The U.S. Postal Service (USPS) was in financial shambles before the pandemic and the coronavirus certainly hasn’t helped.
Now, agency leadership wants an astounding $75 billion from taxpayers to keep the USPS afloat despite a sorry track-record of reckless spending and pricing policies. The agency needs to get a grip on its failing policies, instead of doubling down on debt and deflection.
At an April 7 news conference, President Trump highlighted these problems and dismissed allegations by Rep. Gerry Connolly (D-Va.) that Trump has kneecapped the USPS by refusing to support increased agency funding.
The President responded, “This is the new one. I’m the demise of the Postal Service. I’ll tell you who’s the demise of the Postal Service, are these internet companies that give their stuff to the Postal Service.”
While skewed, below-cost deals with companies such as Amazon are nothing new, it’s more important than ever for the USPS to kibosh its opaque pricing policies.
The past decade has been a disappointing one for the USPS with leadership being forced to come to grips with the declining popularity of traditional letter services.
Agency leadership will tout package deliveries as the wave of the future, but package revenues aren’t coming close to making up for the historic decline in total letter revenues.
“Competitive products” from Amazon and Walmart are contributing on average $15 billion per year more in revenue to the USPS than they did a decade ago. This is a far cry from the $19 billion decline in annual revenue from “market dominant products” (i.e. birthday cards).
While it’s hard to say for sure exactly how much Amazon is paying USPS to ship its packages to consumers’ doorsteps, educated guesses suggest that the e-commerce giant receives approximately a 60 percent discount off normal postage prices.
The USPS offering discounts for buying postage in bulk isn’t necessarily a bad thing as long as prices cover delivery costs. But the agency has a track-record in systematically underestimating its package delivery costs.
In the USPS FY 2019 Annual Compliance Report, costs attributed to “Competitive Products Property and Equipment Assets” were under $5 million. This miniscule figure amounts to just .03 percent of total net equipment and property assets reported by the agency in their FY 2019 10-K report, making package delivery costs little more than a rounding error in total stated USPS costs.
This is, of course, ridiculous. Major new USPS investments such as roomy delivery trucks and package-centric scanners are specifically geared toward the agency’s “competitive products” line rather than traditional mail delivery.
The USPS is significantly understating its package delivery costs and making it seem on paper that its steeply discounted Amazon prices are making money for the agency. Meanwhile, USPS calculations suggest that the agency is still making money on traditional mail delivery despite probably over-attributing costs to letter mail.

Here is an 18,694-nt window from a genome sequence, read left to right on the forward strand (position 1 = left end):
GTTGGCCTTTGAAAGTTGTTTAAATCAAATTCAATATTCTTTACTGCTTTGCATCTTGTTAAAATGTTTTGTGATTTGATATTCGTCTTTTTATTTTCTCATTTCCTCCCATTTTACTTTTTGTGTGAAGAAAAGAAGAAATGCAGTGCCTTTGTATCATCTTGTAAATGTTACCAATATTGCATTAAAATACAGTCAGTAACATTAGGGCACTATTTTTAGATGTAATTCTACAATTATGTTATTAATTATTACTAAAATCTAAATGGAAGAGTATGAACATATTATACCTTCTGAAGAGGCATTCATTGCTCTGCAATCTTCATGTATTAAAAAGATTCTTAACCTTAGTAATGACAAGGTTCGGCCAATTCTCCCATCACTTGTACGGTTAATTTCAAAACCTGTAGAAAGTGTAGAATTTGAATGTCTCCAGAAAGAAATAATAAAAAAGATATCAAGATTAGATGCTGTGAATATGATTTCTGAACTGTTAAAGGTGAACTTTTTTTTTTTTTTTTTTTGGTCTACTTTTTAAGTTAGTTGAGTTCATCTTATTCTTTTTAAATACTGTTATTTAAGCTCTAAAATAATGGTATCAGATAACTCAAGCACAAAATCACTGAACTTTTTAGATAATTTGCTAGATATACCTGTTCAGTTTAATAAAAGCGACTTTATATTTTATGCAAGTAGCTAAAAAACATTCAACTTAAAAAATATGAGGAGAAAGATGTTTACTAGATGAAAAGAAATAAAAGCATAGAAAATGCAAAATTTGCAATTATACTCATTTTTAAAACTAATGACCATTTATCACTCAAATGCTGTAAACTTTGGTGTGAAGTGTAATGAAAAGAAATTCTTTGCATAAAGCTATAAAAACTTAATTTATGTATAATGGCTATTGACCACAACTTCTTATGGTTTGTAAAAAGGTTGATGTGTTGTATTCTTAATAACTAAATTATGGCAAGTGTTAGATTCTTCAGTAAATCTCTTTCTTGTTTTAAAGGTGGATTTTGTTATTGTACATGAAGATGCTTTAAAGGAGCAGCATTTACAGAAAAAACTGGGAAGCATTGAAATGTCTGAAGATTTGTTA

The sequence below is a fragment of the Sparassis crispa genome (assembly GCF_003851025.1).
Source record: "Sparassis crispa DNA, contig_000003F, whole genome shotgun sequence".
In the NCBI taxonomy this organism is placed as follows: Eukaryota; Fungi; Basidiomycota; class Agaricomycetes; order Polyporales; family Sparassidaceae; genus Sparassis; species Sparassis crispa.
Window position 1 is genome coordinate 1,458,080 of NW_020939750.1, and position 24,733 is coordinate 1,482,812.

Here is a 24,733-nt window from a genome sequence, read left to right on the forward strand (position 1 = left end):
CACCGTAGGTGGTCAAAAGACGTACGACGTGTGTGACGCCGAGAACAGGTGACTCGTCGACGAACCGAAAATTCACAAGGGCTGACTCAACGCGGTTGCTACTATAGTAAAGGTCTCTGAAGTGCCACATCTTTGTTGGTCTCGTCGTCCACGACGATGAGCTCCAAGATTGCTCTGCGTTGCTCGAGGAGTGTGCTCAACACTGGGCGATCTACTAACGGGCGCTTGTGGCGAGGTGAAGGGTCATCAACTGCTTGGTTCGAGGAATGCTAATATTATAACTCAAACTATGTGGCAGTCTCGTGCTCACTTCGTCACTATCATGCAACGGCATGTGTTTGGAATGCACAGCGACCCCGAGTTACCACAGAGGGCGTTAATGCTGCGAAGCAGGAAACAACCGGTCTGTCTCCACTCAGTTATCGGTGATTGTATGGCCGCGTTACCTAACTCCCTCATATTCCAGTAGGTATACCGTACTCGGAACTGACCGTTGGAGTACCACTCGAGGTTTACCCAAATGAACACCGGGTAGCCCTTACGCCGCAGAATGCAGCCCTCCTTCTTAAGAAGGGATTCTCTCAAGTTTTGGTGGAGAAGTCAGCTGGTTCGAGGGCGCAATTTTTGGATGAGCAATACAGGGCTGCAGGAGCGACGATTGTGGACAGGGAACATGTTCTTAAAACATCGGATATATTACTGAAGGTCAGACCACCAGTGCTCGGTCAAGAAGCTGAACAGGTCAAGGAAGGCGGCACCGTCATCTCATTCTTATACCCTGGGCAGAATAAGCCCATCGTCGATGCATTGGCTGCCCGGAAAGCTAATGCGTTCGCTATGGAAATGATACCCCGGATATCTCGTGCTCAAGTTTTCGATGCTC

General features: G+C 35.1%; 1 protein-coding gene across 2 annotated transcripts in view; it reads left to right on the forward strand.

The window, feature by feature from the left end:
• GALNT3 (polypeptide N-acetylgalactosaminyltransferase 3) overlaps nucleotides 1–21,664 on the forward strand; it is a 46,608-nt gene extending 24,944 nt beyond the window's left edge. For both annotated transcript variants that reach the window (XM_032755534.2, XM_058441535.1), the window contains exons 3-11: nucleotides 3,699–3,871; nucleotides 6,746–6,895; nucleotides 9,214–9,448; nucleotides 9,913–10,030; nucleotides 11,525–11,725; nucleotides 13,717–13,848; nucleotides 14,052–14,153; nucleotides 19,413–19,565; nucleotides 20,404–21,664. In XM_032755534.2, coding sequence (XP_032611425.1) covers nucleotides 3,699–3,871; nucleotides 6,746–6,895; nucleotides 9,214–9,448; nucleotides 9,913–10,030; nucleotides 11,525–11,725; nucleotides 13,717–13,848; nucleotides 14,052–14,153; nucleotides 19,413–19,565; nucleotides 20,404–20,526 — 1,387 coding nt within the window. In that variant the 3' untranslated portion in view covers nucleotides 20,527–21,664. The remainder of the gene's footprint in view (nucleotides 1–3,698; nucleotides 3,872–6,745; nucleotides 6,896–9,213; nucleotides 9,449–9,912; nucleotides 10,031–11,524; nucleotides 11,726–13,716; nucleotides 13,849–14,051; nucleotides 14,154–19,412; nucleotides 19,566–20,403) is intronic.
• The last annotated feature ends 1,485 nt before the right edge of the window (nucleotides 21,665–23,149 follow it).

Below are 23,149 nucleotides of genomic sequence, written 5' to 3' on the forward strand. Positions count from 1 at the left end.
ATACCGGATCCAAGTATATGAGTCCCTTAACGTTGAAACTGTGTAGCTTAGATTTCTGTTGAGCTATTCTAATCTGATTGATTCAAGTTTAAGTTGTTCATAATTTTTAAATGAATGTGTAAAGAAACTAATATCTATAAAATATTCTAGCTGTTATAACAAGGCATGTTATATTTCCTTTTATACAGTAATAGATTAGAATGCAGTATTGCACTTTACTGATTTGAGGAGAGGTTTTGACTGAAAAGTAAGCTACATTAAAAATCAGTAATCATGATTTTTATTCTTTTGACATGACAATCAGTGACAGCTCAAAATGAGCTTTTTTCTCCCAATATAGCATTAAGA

Estimates suggest that letter revenues are outpacing costs by more than $12 billion per year. But the money made on letter deliveries just won’t be enough if the USPS maintains its low prices on package deliveries.
And low prices are just one part of the agency’s dysfunctional relationship with certain “internet companies.” Amazon’s infamous 2013 deal with the USPS allowed the e-commerce giant to make deliveries on Sundays (year-round) on the taxpayers’ dime, a privilege not extended to, well, anybody else.
The USPS inspector general has certainly taken notice, raising concerns about the inflated overtime pay rates required to maintain such an arrangement. Despite the USPS’ monumental fiscal challenges posed by the pandemic, it appears to be business as usual with sweetheart deals and opaque pricing policies.
Before the onslaught of the pandemic, the USPS was slated to run out of cash by 2024. Now the day of reckoning has been moved up to June barring a speedy end to the Coronavirus.
Rep. Connolly and Committee on Oversight and Reform Chairwoman Carolyn B. Maloney (D-N.Y.) warned that the USPS is in need of urgent help due to a “critical fall-off in mail across the country,” leading to lawmakers granting the USPS $10 billion in extended borrowing authority in the CARES Act.
But, as the President implied, this money will quickly run out unless the agency gets its act together and ditches artificially low postage rates.
Amazon recently decided to halt its direct shipping war with UPS and FedEx, giving USPS increased leverage and a rare opportunity to bring the “internet company” to the table.
Without fairer, more sustainable postal prices, even $75 billion in taxpayer dollars will not save the agency.